As temps drop at Mauna Kea, protesters hunker down for a long winter

Updated: Nov. 8, 2019 at 6:02 PM HST
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HONOLULU, Hawaii (HawaiiNewsNow) - It's been nearly four months since protesters set up camp at Mauna Kea to block the Thirty Meter Telescope and protect against what they call desecration of the mountain.

The government has said they're illegally blocking the road while the activists message continues to spread.

From the bird's eye view up Puuhuluhulu, one can see how the encampment has changed.

In July, there were hundreds of cars that lined Daniel K. Inouye Highway or Saddle Road plus many pop up tents.

Day four of the TMT protests.
Day four of the TMT protests.

Now there are fewer cars, tents and no masses of people, but the tents are sturdier event tents with poles and extra tarps.

It’s the middle of the week and renown Hawaiian cultural practitioners lead the roughly 50 people gathered for noon protocol at Puuhonua o Puuhuluhulu.

On Tuesday, there were high profile visitors, Hilo natives Kolten Wong of the St. Louis Cardinals and his brother Kean who had that day been traded to the San Francisco Giants.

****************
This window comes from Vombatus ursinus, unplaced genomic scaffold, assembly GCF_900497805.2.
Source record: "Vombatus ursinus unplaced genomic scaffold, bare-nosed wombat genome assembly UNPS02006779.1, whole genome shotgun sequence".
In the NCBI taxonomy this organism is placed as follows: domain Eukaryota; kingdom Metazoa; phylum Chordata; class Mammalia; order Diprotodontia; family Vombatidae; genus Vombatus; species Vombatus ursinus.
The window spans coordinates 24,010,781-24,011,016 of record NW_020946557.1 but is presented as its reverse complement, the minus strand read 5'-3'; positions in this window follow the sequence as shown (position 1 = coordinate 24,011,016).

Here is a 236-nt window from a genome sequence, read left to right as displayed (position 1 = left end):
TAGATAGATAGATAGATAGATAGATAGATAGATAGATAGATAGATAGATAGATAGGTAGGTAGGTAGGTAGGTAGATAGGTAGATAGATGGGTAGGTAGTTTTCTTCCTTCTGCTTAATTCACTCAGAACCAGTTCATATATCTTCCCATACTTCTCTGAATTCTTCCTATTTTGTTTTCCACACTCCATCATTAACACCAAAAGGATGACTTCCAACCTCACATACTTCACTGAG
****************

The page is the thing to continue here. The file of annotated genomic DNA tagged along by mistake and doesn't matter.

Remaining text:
"This was right in the middle of our season. I wasn't able to come back and participate in all this and fight for these people and fight for this for mauna," said Kolten Wong.

Bird's eye view from Puuhuluhulu.
Bird's eye view from Puuhuluhulu.(Hawaii News Now)

"I feel blessed to be able to have a team to go to and come here and see what it's like," said Kean Wong.

The activists have supply tents where everything is donated. There are fleece jackets, heating lamps, batteries, sleeping bags, tents and tarps.

Tuesday’s weather was pleasant and in the 80′s, but things can dramatically change with sudden winds and activists say temperatures can get down to the 30′s in the middle of the night.

Kaneohe resident and veteran Cheyenne Turalde has lived in a framed tent since July when his brother Keoni was arrested in his wheelchair along with 37 others.

He keeps warm with lots of layers and a heat lamp and says enduring the weather is worth it.

“Just by supporting the people of Mauna Kea. That’s what I’m here for,” said Turalde.

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